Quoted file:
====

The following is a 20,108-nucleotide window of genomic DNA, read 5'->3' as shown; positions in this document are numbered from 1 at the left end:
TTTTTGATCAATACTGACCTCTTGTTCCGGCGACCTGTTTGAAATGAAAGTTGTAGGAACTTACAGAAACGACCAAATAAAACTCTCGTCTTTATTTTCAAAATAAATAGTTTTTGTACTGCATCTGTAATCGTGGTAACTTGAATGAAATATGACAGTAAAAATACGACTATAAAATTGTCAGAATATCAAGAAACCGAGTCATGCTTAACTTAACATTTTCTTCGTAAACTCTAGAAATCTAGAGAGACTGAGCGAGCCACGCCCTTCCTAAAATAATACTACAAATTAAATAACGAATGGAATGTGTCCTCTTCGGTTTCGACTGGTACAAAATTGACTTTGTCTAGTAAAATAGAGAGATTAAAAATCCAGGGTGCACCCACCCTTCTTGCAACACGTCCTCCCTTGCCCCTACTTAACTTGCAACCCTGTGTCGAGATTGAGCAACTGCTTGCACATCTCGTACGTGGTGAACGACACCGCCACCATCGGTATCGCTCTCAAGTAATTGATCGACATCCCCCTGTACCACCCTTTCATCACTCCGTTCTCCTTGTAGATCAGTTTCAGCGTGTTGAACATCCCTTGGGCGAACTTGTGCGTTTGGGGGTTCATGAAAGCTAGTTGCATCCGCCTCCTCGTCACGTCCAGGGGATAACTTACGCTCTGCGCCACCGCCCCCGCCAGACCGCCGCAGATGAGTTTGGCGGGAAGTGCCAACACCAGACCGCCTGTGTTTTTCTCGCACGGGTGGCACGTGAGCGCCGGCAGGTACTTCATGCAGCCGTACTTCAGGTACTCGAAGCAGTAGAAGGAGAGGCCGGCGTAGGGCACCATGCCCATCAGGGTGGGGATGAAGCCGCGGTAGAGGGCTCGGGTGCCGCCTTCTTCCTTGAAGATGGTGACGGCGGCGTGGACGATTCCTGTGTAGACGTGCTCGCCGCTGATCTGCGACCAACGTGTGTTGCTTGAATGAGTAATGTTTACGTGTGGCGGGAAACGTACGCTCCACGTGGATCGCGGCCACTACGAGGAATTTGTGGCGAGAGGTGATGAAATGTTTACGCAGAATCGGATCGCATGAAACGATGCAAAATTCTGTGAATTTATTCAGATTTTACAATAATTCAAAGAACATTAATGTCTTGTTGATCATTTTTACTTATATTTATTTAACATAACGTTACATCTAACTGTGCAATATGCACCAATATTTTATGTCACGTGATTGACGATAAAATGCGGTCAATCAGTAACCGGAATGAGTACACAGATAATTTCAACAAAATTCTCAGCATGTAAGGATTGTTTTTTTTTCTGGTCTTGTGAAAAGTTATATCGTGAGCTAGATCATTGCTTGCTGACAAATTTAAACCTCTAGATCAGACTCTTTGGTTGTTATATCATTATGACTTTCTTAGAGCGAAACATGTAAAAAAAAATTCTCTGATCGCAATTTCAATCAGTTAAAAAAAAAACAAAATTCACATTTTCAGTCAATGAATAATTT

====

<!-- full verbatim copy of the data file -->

The following is a 20,108-nucleotide window of genomic DNA, read 5'->3' as shown; positions in this document are numbered from 1 at the left end:
TTTTTGATCAATACTGACCTCTTGTTCCGGCGACCTGTTTGAAATGAAAGTTGTAGGAACTTACAGAAACGACCAAATAAAACTCTCGTCTTTATTTTCAAAATAAATAGTTTTTGTACTGCATCTGTAATCGTGGTAACTTGAATGAAATATGACAGTAAAAATACGACTATAAAATTGTCAGAATATCAAGAAACCGAGTCATGCTTAACTTAACATTTTCTTCGTAAACTCTAGAAATCTAGAGAGACTGAGCGAGCCACGCCCTTCCTAAAATAATACTACAAATTAAATAACGAATGGAATGTGTCCTCTTCGGTTTCGACTGGTACAAAATTGACTTTGTCTAGTAAAATAGAGAGATTAAAAATCCAGGGTGCACCCACCCTTCTTGCAACACGTCCTCCCTTGCCCCTACTTAACTTGCAACCCTGTGTCGAGATTGAGCAACTGCTTGCACATCTCGTACGTGGTGAACGACACCGCCACCATCGGTATCGCTCTCAAGTAATTGATCGACATCCCCCTGTACCACCCTTTCATCACTCCGTTCTCCTTGTAGATCAGTTTCAGCGTGTTGAACATCCCTTGGGCGAACTTGTGCGTTTGGGGGTTCATGAAAGCTAGTTGCATCCGCCTCCTCGTCACGTCCAGGGGATAACTTACGCTCTGCGCCACCGCCCCCGCCAGACCGCCGCAGATGAGTTTGGCGGGAAGTGCCAACACCAGACCGCCTGTGTTTTTCTCGCACGGGTGGCACGTGAGCGCCGGCAGGTACTTCATGCAGCCGTACTTCAGGTACTCGAAGCAGTAGAAGGAGAGGCCGGCGTAGGGCACCATGCCCATCAGGGTGGGGATGAAGCCGCGGTAGAGGGCTCGGGTGCCGCCTTCTTCCTTGAAGATGGTGACGGCGGCGTGGACGATTCCTGTGTAGACGTGCTCGCCGCTGATCTGCGACCAACGTGTGTTGCTTGAATGAGTAATGTTTACGTGTGGCGGGAAACGTACGCTCCACGTGGATCGCGGCCACTACGAGGAATTTGTGGCGAGAGGTGATGAAATGTTTACGCAGAATCGGATCGCATGAAACGATGCAAAATTCTGTGAATTTATTCAGATTTTACAATAATTCAAAGAACATTAATGTCTTGTTGATCATTTTTACTTATATTTATTTAACATAACGTTACATCTAACTGTGCAATATGCACCAATATTTTATGTCACGTGATTGACGATAAAATGCGGTCAATCAGTAACCGGAATGAGTACACAGATAATTTCAACAAAATTCTCAGCATGTAAGGATTGTTTTTTTTTCTGGTCTTGTGAAAAGTTATATCGTGAGCTAGATCATTGCTTGCTGACAAATTTAAACCTCTAGATCAGACTCTTTGGTTGTTATATCATTATGACTTTCTTAGAGCGAAACATGTAAAAAAAAATTCTCTGATCGCAATTTCAATCAGTTAAAAAAAAAACAAAATTCACATTTTCAGTCAATGAATAATTT